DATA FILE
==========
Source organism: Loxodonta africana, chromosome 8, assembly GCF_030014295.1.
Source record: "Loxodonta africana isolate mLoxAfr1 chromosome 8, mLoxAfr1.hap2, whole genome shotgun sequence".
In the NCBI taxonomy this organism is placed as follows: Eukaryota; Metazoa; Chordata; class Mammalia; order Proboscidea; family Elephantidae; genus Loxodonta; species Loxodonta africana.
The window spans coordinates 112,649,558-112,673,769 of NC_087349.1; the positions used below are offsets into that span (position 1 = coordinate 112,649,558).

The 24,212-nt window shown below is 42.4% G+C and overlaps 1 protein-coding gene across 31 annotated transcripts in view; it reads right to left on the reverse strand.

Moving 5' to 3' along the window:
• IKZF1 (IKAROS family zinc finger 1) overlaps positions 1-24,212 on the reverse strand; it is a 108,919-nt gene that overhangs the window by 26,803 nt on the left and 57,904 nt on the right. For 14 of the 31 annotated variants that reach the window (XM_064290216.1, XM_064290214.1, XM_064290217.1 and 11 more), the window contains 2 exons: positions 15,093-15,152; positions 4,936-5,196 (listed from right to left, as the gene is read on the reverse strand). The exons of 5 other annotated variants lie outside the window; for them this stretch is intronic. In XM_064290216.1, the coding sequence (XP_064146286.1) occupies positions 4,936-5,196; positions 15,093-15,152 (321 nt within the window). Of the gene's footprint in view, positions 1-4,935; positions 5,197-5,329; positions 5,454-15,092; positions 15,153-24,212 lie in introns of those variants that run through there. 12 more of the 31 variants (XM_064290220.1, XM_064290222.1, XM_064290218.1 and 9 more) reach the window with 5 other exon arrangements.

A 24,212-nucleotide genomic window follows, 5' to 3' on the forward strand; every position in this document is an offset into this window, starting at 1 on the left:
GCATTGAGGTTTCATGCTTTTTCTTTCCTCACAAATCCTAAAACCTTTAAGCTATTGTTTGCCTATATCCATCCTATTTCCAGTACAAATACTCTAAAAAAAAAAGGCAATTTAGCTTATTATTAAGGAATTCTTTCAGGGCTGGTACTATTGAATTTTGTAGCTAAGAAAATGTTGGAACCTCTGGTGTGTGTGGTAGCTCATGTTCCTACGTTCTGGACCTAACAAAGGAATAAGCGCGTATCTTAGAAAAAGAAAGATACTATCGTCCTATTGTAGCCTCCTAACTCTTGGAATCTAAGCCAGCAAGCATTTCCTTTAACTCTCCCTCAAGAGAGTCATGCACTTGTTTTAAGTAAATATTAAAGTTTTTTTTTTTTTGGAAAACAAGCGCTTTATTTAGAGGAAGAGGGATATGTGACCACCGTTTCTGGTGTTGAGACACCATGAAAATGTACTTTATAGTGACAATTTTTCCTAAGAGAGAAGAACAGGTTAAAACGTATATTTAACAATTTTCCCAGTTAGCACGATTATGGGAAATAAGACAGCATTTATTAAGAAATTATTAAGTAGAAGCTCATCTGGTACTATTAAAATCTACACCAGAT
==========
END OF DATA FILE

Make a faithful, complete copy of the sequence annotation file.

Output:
Source organism: Loxodonta africana, chromosome 8, assembly GCF_030014295.1.
Source record: "Loxodonta africana isolate mLoxAfr1 chromosome 8, mLoxAfr1.hap2, whole genome shotgun sequence".
In the NCBI taxonomy this organism is placed as follows: Eukaryota; Metazoa; Chordata; class Mammalia; order Proboscidea; family Elephantidae; genus Loxodonta; species Loxodonta africana.
The window spans coordinates 112,649,558-112,673,769 of NC_087349.1; the positions used below are offsets into that span (position 1 = coordinate 112,649,558).

The 24,212-nt window shown below is 42.4% G+C and overlaps 1 protein-coding gene across 31 annotated transcripts in view; it reads right to left on the reverse strand.

Moving 5' to 3' along the window:
• IKZF1 (IKAROS family zinc finger 1) overlaps positions 1-24,212 on the reverse strand; it is a 108,919-nt gene that overhangs the window by 26,803 nt on the left and 57,904 nt on the right. For 14 of the 31 annotated variants that reach the window (XM_064290216.1, XM_064290214.1, XM_064290217.1 and 11 more), the window contains 2 exons: positions 15,093-15,152; positions 4,936-5,196 (listed from right to left, as the gene is read on the reverse strand). The exons of 5 other annotated variants lie outside the window; for them this stretch is intronic. In XM_064290216.1, the coding sequence (XP_064146286.1) occupies positions 4,936-5,196; positions 15,093-15,152 (321 nt within the window). Of the gene's footprint in view, positions 1-4,935; positions 5,197-5,329; positions 5,454-15,092; positions 15,153-24,212 lie in introns of those variants that run through there. 12 more of the 31 variants (XM_064290220.1, XM_064290222.1, XM_064290218.1 and 9 more) reach the window with 5 other exon arrangements.

A 24,212-nucleotide genomic window follows, 5' to 3' on the forward strand; every position in this document is an offset into this window, starting at 1 on the left:
GCATTGAGGTTTCATGCTTTTTCTTTCCTCACAAATCCTAAAACCTTTAAGCTATTGTTTGCCTATATCCATCCTATTTCCAGTACAAATACTCTAAAAAAAAAAGGCAATTTAGCTTATTATTAAGGAATTCTTTCAGGGCTGGTACTATTGAATTTTGTAGCTAAGAAAATGTTGGAACCTCTGGTGTGTGTGGTAGCTCATGTTCCTACGTTCTGGACCTAACAAAGGAATAAGCGCGTATCTTAGAAAAAGAAAGATACTATCGTCCTATTGTAGCCTCCTAACTCTTGGAATCTAAGCCAGCAAGCATTTCCTTTAACTCTCCCTCAAGAGAGTCATGCACTTGTTTTAAGTAAATATTAAAGTTTTTTTTTTTTTGGAAAACAAGCGCTTTATTTAGAGGAAGAGGGATATGTGACCACCGTTTCTGGTGTTGAGACACCATGAAAATGTACTTTATAGTGACAATTTTTCCTAAGAGAGAAGAACAGGTTAAAACGTATATTTAACAATTTTCCCAGTTAGCACGATTATGGGAAATAAGACAGCATTTATTAAGAAATTATTAAGTAGAAGCTCATCTGGTACTATTAAAATCTACACCAGAT